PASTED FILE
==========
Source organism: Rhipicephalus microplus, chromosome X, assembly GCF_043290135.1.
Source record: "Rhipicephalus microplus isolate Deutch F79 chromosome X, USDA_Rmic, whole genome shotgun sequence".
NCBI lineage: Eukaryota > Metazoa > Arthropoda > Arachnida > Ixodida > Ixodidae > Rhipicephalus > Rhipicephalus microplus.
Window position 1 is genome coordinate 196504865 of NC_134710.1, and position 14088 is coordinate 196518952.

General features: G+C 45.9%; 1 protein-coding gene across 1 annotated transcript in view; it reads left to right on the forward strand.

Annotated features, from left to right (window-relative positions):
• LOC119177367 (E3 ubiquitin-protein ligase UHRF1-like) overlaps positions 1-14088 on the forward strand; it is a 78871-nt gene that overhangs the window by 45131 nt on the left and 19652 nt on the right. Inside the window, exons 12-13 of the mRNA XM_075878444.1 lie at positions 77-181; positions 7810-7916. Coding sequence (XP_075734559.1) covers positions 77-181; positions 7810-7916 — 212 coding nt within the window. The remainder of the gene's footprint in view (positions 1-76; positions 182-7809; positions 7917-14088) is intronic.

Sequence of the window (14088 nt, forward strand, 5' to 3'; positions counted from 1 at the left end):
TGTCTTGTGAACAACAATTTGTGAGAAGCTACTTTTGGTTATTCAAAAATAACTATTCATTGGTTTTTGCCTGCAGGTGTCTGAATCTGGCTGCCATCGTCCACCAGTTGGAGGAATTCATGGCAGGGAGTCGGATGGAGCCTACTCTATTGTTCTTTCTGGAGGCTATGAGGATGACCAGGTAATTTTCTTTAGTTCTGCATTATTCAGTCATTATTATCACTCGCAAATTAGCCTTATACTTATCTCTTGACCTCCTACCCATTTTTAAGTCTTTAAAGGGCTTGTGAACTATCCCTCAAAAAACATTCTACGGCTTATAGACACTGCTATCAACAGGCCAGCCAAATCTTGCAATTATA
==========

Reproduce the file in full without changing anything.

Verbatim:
Source organism: Rhipicephalus microplus, chromosome X, assembly GCF_043290135.1.
Source record: "Rhipicephalus microplus isolate Deutch F79 chromosome X, USDA_Rmic, whole genome shotgun sequence".
NCBI lineage: Eukaryota > Metazoa > Arthropoda > Arachnida > Ixodida > Ixodidae > Rhipicephalus > Rhipicephalus microplus.
Window position 1 is genome coordinate 196504865 of NC_134710.1, and position 14088 is coordinate 196518952.

General features: G+C 45.9%; 1 protein-coding gene across 1 annotated transcript in view; it reads left to right on the forward strand.

Annotated features, from left to right (window-relative positions):
• LOC119177367 (E3 ubiquitin-protein ligase UHRF1-like) overlaps positions 1-14088 on the forward strand; it is a 78871-nt gene that overhangs the window by 45131 nt on the left and 19652 nt on the right. Inside the window, exons 12-13 of the mRNA XM_075878444.1 lie at positions 77-181; positions 7810-7916. Coding sequence (XP_075734559.1) covers positions 77-181; positions 7810-7916 — 212 coding nt within the window. The remainder of the gene's footprint in view (positions 1-76; positions 182-7809; positions 7917-14088) is intronic.

Sequence of the window (14088 nt, forward strand, 5' to 3'; positions counted from 1 at the left end):
TGTCTTGTGAACAACAATTTGTGAGAAGCTACTTTTGGTTATTCAAAAATAACTATTCATTGGTTTTTGCCTGCAGGTGTCTGAATCTGGCTGCCATCGTCCACCAGTTGGAGGAATTCATGGCAGGGAGTCGGATGGAGCCTACTCTATTGTTCTTTCTGGAGGCTATGAGGATGACCAGGTAATTTTCTTTAGTTCTGCATTATTCAGTCATTATTATCACTCGCAAATTAGCCTTATACTTATCTCTTGACCTCCTACCCATTTTTAAGTCTTTAAAGGGCTTGTGAACTATCCCTCAAAAAACATTCTACGGCTTATAGACACTGCTATCAACAGGCCAGCCAAATCTTGCAATTATA